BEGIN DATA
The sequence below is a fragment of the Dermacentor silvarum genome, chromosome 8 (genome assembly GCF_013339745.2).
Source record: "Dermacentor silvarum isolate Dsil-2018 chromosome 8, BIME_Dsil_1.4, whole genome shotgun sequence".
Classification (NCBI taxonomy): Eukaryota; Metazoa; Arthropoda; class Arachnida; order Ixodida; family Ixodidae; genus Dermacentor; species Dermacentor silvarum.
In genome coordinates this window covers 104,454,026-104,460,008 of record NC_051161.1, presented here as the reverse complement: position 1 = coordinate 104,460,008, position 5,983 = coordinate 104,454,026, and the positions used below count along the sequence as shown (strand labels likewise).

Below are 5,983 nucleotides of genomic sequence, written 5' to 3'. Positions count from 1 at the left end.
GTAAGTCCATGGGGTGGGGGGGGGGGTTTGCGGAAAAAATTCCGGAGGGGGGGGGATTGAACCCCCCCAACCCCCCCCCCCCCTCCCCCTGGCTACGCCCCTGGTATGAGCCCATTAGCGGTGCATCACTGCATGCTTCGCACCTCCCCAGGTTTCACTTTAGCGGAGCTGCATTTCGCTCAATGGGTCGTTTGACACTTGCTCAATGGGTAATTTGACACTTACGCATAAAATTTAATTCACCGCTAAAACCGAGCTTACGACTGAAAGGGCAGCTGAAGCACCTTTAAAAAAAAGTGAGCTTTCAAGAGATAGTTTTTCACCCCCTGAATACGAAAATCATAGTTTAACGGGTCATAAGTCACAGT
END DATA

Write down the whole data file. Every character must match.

The sequence below is a fragment of the Dermacentor silvarum genome, chromosome 8 (genome assembly GCF_013339745.2).
Source record: "Dermacentor silvarum isolate Dsil-2018 chromosome 8, BIME_Dsil_1.4, whole genome shotgun sequence".
Classification (NCBI taxonomy): Eukaryota; Metazoa; Arthropoda; class Arachnida; order Ixodida; family Ixodidae; genus Dermacentor; species Dermacentor silvarum.
In genome coordinates this window covers 104,454,026-104,460,008 of record NC_051161.1, presented here as the reverse complement: position 1 = coordinate 104,460,008, position 5,983 = coordinate 104,454,026, and the positions used below count along the sequence as shown (strand labels likewise).

Below are 5,983 nucleotides of genomic sequence, written 5' to 3'. Positions count from 1 at the left end.
GTAAGTCCATGGGGTGGGGGGGGGGGTTTGCGGAAAAAATTCCGGAGGGGGGGGGATTGAACCCCCCCAACCCCCCCCCCCCCTCCCCCTGGCTACGCCCCTGGTATGAGCCCATTAGCGGTGCATCACTGCATGCTTCGCACCTCCCCAGGTTTCACTTTAGCGGAGCTGCATTTCGCTCAATGGGTCGTTTGACACTTGCTCAATGGGTAATTTGACACTTACGCATAAAATTTAATTCACCGCTAAAACCGAGCTTACGACTGAAAGGGCAGCTGAAGCACCTTTAAAAAAAAGTGAGCTTTCAAGAGATAGTTTTTCACCCCCTGAATACGAAAATCATAGTTTAACGGGTCATAAGTCACAGT